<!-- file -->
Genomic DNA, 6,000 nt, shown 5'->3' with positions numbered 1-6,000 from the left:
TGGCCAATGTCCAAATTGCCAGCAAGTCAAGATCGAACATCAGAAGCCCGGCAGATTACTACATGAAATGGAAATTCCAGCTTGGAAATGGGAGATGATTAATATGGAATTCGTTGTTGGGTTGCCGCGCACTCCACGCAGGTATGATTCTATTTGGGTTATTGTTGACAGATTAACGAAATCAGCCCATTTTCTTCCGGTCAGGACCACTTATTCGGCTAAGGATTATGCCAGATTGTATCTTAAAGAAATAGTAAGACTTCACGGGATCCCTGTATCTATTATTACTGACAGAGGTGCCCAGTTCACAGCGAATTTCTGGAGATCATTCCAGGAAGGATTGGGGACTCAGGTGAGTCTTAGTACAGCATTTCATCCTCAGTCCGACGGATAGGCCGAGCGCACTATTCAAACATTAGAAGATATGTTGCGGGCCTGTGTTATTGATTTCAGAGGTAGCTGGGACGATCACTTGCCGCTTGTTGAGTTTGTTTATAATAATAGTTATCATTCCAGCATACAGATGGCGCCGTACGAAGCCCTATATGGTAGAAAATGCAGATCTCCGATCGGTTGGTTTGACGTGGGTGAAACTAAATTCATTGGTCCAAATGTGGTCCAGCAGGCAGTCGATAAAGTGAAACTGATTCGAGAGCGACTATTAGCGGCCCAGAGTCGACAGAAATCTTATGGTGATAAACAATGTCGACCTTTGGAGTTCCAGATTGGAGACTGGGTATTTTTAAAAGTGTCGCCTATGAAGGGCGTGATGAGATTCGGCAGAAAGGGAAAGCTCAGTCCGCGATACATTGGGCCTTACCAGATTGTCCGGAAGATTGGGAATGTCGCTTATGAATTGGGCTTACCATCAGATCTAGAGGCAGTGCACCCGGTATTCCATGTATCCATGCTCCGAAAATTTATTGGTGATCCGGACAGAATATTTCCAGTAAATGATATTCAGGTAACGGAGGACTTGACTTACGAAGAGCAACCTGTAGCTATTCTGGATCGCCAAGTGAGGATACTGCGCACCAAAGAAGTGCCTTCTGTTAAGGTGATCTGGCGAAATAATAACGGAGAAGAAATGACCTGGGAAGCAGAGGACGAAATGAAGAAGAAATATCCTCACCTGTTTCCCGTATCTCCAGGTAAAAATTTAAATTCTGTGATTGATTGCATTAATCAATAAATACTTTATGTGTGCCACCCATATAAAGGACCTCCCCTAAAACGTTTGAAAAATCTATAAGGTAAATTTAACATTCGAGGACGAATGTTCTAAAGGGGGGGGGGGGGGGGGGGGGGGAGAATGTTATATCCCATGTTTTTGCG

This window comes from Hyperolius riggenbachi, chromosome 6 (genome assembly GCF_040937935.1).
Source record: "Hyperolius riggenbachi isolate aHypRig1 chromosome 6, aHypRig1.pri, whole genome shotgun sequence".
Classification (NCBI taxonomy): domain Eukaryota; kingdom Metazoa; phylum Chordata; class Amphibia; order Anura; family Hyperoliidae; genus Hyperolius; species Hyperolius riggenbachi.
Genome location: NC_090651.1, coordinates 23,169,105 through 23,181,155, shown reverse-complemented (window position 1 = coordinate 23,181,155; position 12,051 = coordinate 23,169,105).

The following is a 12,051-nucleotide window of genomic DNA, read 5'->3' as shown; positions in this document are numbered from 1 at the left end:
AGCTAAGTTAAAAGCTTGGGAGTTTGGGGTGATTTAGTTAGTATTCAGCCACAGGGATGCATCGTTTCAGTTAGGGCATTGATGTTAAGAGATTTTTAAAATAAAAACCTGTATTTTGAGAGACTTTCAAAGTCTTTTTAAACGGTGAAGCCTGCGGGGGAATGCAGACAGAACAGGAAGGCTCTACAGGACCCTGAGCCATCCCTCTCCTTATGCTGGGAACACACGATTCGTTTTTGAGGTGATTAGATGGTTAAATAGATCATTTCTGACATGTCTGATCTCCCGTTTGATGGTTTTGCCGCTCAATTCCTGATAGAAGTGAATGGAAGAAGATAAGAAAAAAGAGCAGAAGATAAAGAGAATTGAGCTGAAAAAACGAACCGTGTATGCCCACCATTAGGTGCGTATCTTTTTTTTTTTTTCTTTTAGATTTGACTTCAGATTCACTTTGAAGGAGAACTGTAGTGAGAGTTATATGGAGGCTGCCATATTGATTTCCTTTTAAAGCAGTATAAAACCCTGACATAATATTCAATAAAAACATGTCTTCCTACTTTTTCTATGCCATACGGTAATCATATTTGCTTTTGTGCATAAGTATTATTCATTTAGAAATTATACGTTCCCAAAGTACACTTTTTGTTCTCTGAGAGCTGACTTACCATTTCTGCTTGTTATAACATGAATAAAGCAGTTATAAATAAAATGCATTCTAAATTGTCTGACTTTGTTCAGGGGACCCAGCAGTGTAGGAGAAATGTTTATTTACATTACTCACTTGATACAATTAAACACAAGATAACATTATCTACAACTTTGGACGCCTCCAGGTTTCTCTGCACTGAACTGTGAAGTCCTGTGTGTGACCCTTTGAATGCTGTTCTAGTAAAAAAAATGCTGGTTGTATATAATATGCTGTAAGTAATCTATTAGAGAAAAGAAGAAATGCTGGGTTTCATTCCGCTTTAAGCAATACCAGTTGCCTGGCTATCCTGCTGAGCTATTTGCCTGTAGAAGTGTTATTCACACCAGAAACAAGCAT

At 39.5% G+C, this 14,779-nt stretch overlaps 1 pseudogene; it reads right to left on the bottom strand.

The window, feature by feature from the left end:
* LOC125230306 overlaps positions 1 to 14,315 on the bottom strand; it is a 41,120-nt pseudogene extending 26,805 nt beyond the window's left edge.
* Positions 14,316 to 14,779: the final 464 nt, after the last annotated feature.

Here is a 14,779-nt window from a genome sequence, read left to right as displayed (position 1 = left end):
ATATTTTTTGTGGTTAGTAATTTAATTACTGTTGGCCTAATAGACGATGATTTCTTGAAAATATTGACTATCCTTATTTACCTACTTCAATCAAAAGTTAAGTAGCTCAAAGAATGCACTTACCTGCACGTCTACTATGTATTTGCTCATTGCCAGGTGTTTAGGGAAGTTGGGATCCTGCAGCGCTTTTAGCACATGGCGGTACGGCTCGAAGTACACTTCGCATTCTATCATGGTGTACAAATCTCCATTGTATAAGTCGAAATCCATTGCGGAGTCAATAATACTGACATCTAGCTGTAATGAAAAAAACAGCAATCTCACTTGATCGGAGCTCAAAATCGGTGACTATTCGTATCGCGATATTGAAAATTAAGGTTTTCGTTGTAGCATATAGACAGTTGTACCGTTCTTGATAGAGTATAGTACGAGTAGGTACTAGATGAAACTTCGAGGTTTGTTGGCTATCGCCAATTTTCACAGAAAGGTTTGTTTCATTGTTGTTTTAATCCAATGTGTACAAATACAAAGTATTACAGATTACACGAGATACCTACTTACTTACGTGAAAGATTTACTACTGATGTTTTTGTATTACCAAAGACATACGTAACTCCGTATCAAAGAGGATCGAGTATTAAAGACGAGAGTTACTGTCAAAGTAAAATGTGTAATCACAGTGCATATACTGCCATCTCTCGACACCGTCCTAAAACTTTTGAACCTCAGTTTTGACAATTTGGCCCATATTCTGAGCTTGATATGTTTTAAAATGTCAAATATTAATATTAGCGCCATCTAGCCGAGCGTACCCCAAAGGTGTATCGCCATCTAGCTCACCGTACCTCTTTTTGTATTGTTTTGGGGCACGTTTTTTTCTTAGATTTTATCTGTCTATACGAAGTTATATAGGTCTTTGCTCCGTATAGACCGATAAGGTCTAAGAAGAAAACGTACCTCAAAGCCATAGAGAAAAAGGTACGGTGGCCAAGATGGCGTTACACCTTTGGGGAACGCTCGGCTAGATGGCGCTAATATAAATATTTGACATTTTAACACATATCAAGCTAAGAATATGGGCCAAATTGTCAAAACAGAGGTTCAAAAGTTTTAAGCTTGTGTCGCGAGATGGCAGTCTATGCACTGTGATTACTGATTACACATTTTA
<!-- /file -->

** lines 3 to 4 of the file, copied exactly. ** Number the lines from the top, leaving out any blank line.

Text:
This window comes from Hyperolius riggenbachi, chromosome 6 (genome assembly GCF_040937935.1).
Source record: "Hyperolius riggenbachi isolate aHypRig1 chromosome 6, aHypRig1.pri, whole genome shotgun sequence".